World Skin Health Day
Each year since 2018, the Australasian College of Dermatologists has participated in World Skin Health Day. World Skin Health Day is a joint project of International League of Dermatological Societies (ILDS) and the International Society of Dermatology (ISD) and aims to recognise and promote skin health around the world.
College’s annual campaigns showcase the diversity of skin diseases in Australia, highlight the psychosocial impacts of living with skin, hair and nail conditions and call for investment to ensure all Australians with skin, hair and nail conditions can access the timely, appropriate care they need.
Collaboration with patient support groups and a range of organisations and individuals has been key to the successful development and promotion of our campaign messages and resources.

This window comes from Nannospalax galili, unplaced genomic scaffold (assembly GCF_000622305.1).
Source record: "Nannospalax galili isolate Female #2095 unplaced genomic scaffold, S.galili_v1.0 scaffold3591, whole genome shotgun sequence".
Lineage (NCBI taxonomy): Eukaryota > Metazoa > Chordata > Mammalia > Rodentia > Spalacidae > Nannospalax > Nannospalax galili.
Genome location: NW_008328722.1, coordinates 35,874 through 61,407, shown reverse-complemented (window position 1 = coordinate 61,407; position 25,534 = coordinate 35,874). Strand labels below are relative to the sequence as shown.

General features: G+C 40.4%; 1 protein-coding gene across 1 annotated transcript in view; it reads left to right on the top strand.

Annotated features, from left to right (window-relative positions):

In 2021, we launched our Help, helps videos and resource hub to encourage and empower the many Australians living with chronic skin, hair and nail conditions to seek help and to raise broader awareness of the impact of these conditions.
View our 2021 campaign
In 2020, in launching our Your dermatology telehealth appointment: A five-step guide, we reminded Australians that when it comes to telehealth appointments, it’s OK to ask questions. Asking questions will help you get the best possible care and support.
View our 2020 campaign
In 2019, we examined the impact of chronic skin, hair and nail conditions from patients’ perspectives, the psychosocial impacts in the form of stigma and discrimination, and challenges with access with the launch of our report:
In 2018, we launched an online social media campaign with a theme “Understand” to promote unique experiences of patients and help build a connection between dermatologists and patients.
View the campaign images here